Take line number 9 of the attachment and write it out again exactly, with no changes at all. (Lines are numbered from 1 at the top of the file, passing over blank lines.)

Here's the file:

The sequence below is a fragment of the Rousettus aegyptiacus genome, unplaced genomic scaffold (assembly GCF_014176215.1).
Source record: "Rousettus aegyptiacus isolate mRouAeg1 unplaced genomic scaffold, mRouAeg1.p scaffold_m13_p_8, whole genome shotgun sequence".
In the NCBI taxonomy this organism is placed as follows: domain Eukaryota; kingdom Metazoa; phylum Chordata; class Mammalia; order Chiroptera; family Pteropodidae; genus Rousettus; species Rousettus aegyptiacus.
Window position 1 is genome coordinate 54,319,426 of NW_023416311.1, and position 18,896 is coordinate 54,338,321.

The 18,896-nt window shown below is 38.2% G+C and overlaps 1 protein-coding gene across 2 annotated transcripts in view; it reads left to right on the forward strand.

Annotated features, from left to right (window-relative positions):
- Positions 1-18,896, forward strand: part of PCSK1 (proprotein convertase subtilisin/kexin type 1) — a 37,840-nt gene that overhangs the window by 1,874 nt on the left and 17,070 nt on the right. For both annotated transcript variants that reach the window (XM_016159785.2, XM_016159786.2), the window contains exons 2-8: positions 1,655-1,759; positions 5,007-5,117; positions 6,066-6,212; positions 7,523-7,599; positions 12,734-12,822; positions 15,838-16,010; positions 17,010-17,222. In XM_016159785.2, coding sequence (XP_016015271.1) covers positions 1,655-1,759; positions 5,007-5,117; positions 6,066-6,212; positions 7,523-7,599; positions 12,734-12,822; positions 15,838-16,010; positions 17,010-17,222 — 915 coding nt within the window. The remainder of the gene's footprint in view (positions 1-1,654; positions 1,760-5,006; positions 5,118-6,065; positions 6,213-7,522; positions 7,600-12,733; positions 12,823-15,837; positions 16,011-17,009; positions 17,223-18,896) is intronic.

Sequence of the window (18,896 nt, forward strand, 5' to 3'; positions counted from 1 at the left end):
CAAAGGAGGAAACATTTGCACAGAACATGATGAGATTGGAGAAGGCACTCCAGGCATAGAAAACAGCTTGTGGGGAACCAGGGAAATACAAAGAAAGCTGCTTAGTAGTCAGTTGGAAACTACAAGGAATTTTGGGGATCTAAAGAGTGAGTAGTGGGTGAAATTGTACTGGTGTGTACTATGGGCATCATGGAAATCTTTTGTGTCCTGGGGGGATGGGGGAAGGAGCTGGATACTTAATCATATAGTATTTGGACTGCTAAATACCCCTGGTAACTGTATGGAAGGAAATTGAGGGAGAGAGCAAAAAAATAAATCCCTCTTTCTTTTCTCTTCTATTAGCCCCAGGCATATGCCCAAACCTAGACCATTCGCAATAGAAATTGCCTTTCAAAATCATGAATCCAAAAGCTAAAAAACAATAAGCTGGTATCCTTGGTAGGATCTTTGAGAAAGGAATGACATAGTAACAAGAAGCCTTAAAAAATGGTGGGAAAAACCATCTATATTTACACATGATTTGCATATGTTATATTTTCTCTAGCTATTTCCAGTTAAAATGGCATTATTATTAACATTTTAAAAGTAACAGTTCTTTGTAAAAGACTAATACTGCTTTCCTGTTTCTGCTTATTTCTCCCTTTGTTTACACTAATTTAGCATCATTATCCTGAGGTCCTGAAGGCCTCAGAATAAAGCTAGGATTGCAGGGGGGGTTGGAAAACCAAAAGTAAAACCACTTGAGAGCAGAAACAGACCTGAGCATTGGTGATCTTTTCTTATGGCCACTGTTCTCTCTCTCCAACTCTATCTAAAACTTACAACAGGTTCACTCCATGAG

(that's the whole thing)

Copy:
CAAAGGAGGAAACATTTGCACAGAACATGATGAGATTGGAGAAGGCACTCCAGGCATAGAAAACAGCTTGTGGGGAACCAGGGAAATACAAAGAAAGCTGCTTAGTAGTCAGTTGGAAACTACAAGGAATTTTGGGGATCTAAAGAGTGAGTAGTGGGTGAAATTGTACTGGTGTGTACTATGGGCATCATGGAAATCTTTTGTGTCCTGGGGGGATGGGGGAAGGAGCTGGATACTTAATCATATAGTATTTGGACTGCTAAATACCCCTGGTAACTGTATGGAAGGAAATTGAGGGAGAGAGCAAAAAAATAAATCCCTCTTTCTTTTCTCTTCTATTAGCCCCAGGCATATGCCCAAACCTAGACCATTCGCAATAGAAATTGCCTTTCAAAATCATGAATCCAAAAGCTAAAAAACAATAAGCTGGTATCCTTGGTAGGATCTTTGAGAAAGGAATGACATAGTAACAAGAAGCCTTAAAAAATGGTGGGAAAAACCATCTATATTTACACATGATTTGCATATGTTATATTTTCTCTAGCTATTTCCAGTTAAAATGGCATTATTATTAACATTTTAAAAGTAACAGTTCTTTGTAAAAGACTAATACTGCTTTCCTGTTTCTGCTTATTTCTCCCTTTGTTTACACTAATTTAGCATCATTATCCTGAGGTCCTGAAGGCCTCAGAATAAAGCTAGGATTGCAGGGGGGGTTGGAAAACCAAAAGTAAAACCACTTGAGAGCAGAAACAGACCTGAGCATTGGTGATCTTTTCTTATGGCCACTGTTCTCTCTCTCCAACTCTATCTAAAACTTACAACAGGTTCACTCCATGAG